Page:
Asus has released its second Android Wear watch on the market with the ZenWatch 2, available at retail from $296 for the standard leather band edition or $366 for the stunning metal band.
The company hasn’t deviated far from the original in making the ZenWatch 2. At first glance, there’s little to distinguish Asus’ ZenWatch 2 from its older sibling. There’s two models on offer featuring 1.63″ or a 1.45″ screen size. Both models feature the same internal specs, save for a larger 400mAh battery behind the larger 1.63″ screen.
It’s not entirely clear why the difference in screen sizes exists – there’s not as clear a distinction as in other manufacturers’ lines. One model for example doesn’t seem skewed more towards the ladies’ end of the market as you’ll often see with smaller watches. You can get both sizes with a leather band, although you’ll be stuck with purchasing a particular colour leather band if you want a particular size. Oly the larger 1.63″ watches are available with metal bands though.
Our review unit is a 1.63″ “leather blue” model, with an attractive leather band with a blue finish, contrasting with a mostly-black watch body.
The physical properties remain much the same as the original ZenWatch, which sported an attractive finish yet never really found widespread success. Design-wise, this isn’t a bad thing. There are smooth edges and rounded curves in all the right places, giving you a feeling of quality as you run your finger over the watch’s face and body.
Some of the quirks of the original’s design have carried over, too – the watch’s screen remains puzzlingly off-centre, and the large bezels around it don’t seem to serve much of a purpose – they certainly don’t house an ambient light sensor a la the Moto 360s flat tire, leaving you wondering why your watch is larger than it needs to be, or whether Asus could have put a larger screen in there but simply didn’t.
The company’s persistence with the square face is interesting, and I think they should ultimately be complimented for sticking to their guns. At a time when many of their peers seem to be going round for their smart watches, both Asus and Sony are the notable mainstream holdouts.
It’s pretty rare to see an Android Wear app that doesn’t handle both square and round faces these days, making it a truly personal preference. I haven’t used a square Android Wear watch since early 2015, and I actually quite enjoyed the extra screen space over my usual G Watch R.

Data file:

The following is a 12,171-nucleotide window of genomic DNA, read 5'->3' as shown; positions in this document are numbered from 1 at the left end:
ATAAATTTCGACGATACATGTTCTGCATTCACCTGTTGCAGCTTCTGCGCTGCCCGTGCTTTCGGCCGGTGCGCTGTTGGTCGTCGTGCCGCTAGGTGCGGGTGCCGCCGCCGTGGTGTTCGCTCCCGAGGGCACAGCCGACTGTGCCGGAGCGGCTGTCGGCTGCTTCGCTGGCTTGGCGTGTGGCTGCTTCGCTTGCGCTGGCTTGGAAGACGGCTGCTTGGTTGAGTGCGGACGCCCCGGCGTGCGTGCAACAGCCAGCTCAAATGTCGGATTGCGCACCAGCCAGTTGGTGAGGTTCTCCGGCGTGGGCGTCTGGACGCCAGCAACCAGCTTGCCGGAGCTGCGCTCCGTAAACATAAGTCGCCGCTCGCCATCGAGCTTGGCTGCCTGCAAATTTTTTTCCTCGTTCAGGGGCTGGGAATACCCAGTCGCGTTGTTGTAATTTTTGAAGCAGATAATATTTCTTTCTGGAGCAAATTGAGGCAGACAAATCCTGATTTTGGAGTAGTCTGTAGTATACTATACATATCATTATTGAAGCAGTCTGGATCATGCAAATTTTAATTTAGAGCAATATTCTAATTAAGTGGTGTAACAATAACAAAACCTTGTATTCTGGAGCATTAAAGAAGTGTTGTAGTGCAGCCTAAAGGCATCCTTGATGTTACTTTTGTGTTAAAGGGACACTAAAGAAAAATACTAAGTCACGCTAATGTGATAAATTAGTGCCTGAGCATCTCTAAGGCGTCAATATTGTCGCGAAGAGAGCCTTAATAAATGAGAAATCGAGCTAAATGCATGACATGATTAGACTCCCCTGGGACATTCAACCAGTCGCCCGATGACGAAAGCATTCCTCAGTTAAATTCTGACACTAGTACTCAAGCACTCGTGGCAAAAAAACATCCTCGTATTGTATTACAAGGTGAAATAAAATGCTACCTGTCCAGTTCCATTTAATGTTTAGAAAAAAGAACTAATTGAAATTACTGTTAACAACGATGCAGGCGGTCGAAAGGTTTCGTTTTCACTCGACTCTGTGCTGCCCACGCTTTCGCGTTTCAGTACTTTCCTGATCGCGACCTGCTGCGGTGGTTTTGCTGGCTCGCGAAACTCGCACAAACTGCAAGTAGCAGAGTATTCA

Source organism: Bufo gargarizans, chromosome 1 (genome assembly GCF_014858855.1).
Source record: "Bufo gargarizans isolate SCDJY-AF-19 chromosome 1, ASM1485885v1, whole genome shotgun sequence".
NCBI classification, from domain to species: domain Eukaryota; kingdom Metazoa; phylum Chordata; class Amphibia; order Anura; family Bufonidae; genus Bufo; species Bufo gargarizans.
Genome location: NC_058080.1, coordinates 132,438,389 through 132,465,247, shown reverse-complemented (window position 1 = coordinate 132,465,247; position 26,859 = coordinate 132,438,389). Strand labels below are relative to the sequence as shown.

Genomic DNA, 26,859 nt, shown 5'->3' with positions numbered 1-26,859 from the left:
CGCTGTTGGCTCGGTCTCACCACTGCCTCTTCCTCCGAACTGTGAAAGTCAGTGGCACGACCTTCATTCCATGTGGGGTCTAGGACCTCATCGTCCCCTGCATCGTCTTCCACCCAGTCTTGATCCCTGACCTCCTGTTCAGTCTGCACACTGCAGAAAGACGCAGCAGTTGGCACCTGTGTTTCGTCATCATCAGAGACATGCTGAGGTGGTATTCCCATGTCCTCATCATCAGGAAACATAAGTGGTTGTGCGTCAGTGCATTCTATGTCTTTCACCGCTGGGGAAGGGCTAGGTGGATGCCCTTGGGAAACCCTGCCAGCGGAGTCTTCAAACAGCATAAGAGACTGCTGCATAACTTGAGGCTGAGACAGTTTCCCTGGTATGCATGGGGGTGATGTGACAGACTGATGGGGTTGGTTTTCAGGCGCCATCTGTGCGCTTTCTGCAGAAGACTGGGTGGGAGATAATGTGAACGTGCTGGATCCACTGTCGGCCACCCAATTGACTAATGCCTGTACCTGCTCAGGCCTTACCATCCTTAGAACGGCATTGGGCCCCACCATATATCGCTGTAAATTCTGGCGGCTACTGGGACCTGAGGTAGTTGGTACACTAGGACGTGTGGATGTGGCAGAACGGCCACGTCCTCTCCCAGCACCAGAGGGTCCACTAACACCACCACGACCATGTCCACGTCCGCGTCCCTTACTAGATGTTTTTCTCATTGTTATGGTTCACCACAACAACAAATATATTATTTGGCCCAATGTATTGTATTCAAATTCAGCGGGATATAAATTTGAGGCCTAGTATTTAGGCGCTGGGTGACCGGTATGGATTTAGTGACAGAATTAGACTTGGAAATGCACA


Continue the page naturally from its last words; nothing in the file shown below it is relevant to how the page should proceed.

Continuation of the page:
Should Asus go for a third iteration on this design – and really, there’s no reason not to – they really need to address the bezels. Small bezels are in.
The charging port is yet another custom pogo-plug design. While I’d prefer everyone follow Sony’s lead and just give us a Micro USB port on the back of the watch, the cable here at least has a strong magnetic attachment that gives you a confident click when it snaps into place. It almost feels like the cable has a mind of its own, attaching itself quickly and securely whenever you hold it anywhere near the watch. It’s a much better
On The Wrist
Two things strike you immediately when you put the ZenWatch 2 on for the first time though – comfort and size.
Despite its similarity to the original ZenWatch, there are a few subtle changes to the design, making it feel a lot nicer as it sits on your wrist. The connection points for the band are slightly lower than the watch body, giving the watch the feeling of following the contour of your wrist, even though the reality is that there’s still quite a large gap.
Special mention must also go to the leather band included with our review unit – it’s particularly good, high quality leather. The stainless steel band option is also particularly stunning and might make the ZenWatch 2 a great formal or dress watch instead of a smart casual.
You’d also be forgiven for thinking that the ZenWatch 2 is substantially thinner than other Android Wear devices out there. Asus has tapered and curved the back of the watch such that it tricks you into thinking it’s thinner than it really is – an effect we’ve seen so many times on phones that it’s surprising it took so long to see it happen on a watch.
Of course, there’s another reason the watch feels thinner – it actually is, but not by much (maybe 1mm). The reason for this isn’t so great – Asus has skipped the heart rate monitor, making this very much a dress watch instead of an exercise companion.